A key element to achieve and maintain long term success is to clearly define a series of principles to which its employees abide. These rules allow us to look for like-minded individuals who would like to collaborate with us, and to guide us when in doubt. The following list is not made of suggestions, but essentials.
1. Be Frugal
Every dollar wasted isn’t just one dollar less that the company has. Every dollar wasted shows investors we don’t respect them. Every dollar wasted is a dollar that doesn’t compound at a very high rate. Every dollar wasted makes investors less interested in buying or keeping their shares. Every dollar wasted is magnified in the company valuation, as the company is valued based on a multiple of earnings.
2. Be Accountable
You will be held accountable: “A man of words and not of deeds is like a garden full of weeds.”
3. Use Data
Use data, not wishful thinking nor arguments from authority. Every statement and every projection must be based on verifiable data, either historical or on some other sensible basis.
4. Focus on the Process
Results, after a reliable enough sample size, are only useful to see how to improve our processes, to see what needs to change, to see in which areas our resources are producing the biggest output. Competent people don’t use results as an excuse to stay complacent, but as just a tool to keep improving. If our process keeps getting better, extraordinary results are inevitable. If we focus on results, extraordinary results are impossible.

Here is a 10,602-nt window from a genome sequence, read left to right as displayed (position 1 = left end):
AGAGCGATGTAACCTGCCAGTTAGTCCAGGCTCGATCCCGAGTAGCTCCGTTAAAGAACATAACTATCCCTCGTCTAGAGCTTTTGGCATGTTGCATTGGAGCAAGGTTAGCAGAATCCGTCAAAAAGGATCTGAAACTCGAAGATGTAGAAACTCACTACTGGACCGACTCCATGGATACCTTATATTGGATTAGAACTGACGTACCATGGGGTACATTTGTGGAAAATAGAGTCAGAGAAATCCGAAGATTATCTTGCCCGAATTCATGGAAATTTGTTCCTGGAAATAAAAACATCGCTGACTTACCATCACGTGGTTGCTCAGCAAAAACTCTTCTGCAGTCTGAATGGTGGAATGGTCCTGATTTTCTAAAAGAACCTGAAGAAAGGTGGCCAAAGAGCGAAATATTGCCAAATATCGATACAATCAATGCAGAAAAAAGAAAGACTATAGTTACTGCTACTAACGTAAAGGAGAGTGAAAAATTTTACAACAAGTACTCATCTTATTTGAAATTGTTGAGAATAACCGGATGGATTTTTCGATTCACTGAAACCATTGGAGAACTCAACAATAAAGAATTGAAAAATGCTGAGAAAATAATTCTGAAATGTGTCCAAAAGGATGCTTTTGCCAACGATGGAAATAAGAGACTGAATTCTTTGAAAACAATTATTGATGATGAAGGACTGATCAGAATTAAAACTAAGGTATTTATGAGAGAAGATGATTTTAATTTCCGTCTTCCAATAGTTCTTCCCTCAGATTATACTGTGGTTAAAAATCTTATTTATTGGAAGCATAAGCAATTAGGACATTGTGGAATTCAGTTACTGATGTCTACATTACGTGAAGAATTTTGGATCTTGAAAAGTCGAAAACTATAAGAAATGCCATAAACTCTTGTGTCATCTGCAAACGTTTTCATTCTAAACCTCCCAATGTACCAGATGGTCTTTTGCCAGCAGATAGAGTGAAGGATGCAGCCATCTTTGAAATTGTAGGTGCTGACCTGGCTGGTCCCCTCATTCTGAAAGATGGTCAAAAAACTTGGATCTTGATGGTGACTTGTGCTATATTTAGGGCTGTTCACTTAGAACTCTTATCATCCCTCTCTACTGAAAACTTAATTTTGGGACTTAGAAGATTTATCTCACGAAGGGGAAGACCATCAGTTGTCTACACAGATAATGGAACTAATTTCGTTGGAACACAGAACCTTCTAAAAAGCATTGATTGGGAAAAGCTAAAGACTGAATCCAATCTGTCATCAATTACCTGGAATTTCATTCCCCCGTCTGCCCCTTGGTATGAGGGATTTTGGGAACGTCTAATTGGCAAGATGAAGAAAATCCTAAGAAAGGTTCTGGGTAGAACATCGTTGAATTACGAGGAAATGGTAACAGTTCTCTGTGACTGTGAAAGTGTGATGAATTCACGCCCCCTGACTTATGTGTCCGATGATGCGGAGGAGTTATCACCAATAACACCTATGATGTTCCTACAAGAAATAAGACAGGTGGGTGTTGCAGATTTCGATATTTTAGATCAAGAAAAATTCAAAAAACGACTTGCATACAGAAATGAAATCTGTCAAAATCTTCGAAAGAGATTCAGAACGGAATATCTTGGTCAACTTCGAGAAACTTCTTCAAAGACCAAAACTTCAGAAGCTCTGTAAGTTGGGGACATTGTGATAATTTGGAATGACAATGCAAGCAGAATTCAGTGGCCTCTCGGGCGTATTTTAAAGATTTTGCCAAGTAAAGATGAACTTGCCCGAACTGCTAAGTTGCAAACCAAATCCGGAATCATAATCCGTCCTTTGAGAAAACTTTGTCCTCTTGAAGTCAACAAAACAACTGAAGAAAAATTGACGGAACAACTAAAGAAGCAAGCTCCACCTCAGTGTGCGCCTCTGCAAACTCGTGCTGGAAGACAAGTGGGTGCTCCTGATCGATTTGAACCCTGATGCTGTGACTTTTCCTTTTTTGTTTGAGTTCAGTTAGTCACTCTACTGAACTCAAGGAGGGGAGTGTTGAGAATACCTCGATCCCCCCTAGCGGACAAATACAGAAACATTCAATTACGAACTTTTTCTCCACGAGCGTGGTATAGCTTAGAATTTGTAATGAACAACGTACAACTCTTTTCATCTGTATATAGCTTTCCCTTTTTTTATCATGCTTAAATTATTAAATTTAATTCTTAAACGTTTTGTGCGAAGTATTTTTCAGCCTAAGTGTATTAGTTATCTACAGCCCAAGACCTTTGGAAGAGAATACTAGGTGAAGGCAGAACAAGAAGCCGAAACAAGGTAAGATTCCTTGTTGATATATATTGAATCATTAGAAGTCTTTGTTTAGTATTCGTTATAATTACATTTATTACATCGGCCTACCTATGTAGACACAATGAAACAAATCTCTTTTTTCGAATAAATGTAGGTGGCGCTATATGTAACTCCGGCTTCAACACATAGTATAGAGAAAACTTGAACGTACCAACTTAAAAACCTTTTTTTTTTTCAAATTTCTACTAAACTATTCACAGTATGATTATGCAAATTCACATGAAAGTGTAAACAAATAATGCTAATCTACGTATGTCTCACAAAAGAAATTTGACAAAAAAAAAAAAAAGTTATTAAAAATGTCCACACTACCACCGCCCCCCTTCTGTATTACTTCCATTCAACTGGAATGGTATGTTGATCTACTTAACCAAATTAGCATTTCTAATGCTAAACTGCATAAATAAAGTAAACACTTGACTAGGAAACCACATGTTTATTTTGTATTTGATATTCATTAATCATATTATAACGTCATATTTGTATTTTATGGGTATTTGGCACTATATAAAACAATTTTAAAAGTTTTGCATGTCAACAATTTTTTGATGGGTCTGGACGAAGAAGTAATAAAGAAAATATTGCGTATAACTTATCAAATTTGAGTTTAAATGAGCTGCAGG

5. Stay Hungry
It’s never good enough. Keep looking for ways to work smarter, to increase productivity and efficiency.
6. Get Your Hands Dirty
No job is too “low”, you are failing your team and investors when you are not willing to do what needs to be done. Study the lives of John D. Rockfeller, Henry Ford, Sam Walton, Warren Buffett or Jeff Bezos (some of the richest persons in history) and you will see how humble their origins were and how willing they were to help anywhere it was needed.
7. Think Long Term
Only the long term matters. Decisions based on a long-term approach will positively affect the short-term. Decisions based on a short-term approach will negatively affect both short and long term. A manager that doesn’t work to build something great, no matter who owns the company shares, but instead thinks about exit strategies, should exit the company.
Every time someone fails in any of these things, not only the company is immediately harmed, but its consequences are way more negative and enduring than that. It affects culture, as you are an example to everyone else. It makes it seem like that behaviour is tolerated. It won’t take long for others to copy it and for the most competent ones to leave.